Sauvignon originates from France and is cultivated in most of the winegrowing countries.

The variety is not too choosy as far as soil is concerned but it does better in good soils, even more so if the vineyard bathes in the sun. It is boasts profuse growth, which is manifested by rank foliage of the vine during vegetation.

It is considered to be a high quality variety for white wines, which is owed to its varietal character that depends primarily on the selection, type of soil and microclimate (Hrček, Korošec-Koruza, 1996).

Colour: It is of a greenish yellow colour.
Scent: The primary aromas are distinct, characteristic of the variety and distinguishable as to the origin although they do differ in shades. They are reminiscent of the scent of elder blossom, cut grass and tomato or blackcurrant leaves. Some wines are gooseberry-scented. The scent of asparagus is also a component part of the aroma of this wine.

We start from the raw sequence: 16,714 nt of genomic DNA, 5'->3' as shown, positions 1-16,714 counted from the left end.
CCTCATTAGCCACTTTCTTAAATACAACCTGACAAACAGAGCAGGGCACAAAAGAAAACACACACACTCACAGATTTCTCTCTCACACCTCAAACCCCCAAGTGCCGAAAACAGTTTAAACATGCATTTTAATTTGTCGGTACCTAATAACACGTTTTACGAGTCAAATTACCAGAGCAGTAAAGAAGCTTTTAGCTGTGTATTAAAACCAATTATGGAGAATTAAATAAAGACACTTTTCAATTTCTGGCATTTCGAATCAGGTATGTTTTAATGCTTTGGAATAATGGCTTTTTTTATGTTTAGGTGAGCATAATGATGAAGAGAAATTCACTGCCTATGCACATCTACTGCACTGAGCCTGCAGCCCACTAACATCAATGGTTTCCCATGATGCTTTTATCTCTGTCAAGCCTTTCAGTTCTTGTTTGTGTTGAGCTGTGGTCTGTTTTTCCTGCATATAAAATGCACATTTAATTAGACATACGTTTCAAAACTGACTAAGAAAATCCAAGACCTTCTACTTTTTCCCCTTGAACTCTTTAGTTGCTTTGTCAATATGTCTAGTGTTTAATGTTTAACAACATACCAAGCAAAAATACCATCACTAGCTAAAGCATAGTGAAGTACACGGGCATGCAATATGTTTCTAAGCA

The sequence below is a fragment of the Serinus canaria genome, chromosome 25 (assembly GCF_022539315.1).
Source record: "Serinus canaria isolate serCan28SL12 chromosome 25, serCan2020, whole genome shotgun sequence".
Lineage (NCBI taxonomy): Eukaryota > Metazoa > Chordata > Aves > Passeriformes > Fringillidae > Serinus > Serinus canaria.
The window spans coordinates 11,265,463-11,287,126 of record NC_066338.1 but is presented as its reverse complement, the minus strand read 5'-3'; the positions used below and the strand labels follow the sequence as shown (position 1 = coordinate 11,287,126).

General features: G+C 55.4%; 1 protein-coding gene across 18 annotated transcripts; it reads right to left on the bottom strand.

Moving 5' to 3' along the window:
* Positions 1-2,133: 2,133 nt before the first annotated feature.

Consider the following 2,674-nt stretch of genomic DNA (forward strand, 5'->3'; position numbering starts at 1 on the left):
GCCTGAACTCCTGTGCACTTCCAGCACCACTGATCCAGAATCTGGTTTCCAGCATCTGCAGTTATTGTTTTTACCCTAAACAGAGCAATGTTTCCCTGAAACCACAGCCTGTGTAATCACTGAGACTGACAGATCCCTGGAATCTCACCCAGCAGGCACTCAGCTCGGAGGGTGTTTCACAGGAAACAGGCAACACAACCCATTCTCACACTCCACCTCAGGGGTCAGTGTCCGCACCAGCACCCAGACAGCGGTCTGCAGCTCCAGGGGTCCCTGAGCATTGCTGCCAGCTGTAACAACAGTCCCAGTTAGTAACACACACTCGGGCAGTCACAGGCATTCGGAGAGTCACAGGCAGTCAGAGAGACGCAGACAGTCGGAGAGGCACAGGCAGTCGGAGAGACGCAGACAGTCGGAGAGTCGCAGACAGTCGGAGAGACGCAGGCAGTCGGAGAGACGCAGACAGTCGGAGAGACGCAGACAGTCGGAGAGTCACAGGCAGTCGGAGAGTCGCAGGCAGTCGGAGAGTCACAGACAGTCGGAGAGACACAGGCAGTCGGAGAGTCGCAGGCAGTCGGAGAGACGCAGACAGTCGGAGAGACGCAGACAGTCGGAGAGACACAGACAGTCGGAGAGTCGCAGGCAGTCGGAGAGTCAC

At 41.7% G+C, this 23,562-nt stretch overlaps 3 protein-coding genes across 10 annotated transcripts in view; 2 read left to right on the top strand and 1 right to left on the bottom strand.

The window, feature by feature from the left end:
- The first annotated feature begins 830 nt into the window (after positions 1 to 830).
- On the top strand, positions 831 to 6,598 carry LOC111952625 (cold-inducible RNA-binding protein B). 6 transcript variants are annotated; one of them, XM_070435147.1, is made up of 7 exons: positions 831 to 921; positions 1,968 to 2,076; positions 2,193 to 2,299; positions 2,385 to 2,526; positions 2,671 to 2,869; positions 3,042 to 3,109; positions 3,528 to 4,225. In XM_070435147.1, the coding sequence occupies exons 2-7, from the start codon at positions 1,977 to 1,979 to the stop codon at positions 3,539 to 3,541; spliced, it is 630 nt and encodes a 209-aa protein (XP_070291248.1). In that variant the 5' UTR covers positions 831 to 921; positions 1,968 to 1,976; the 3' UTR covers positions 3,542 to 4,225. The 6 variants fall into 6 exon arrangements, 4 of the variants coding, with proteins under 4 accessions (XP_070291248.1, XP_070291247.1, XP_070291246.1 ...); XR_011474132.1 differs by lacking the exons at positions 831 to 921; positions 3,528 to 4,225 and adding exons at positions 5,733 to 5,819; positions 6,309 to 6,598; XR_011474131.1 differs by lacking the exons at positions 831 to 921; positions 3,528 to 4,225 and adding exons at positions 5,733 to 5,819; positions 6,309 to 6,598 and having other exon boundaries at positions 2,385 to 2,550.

Taste: It is full-bodied and with, almost as a rule, sufficient acid, it is tasty and fresh. Under-ripe grapes are expressed in the wine, which, consequently leaves some bitterness on the tongue, which in turn provide evidence of the easily recognisable character of this variety. Depending on the degree of the expressiveness of the Sauvignon varieties wines, those less expressive can be served with fish or vegetable stews while the more expressive ones pair well with fish sauce. Better vintages combine very well with goat cheeses offering delicious and piquant pleasures of the combination: a real symbiosis between the prevailing Sauvignon scent and the piquant character of goat cheeses. (Nemanič, 1999).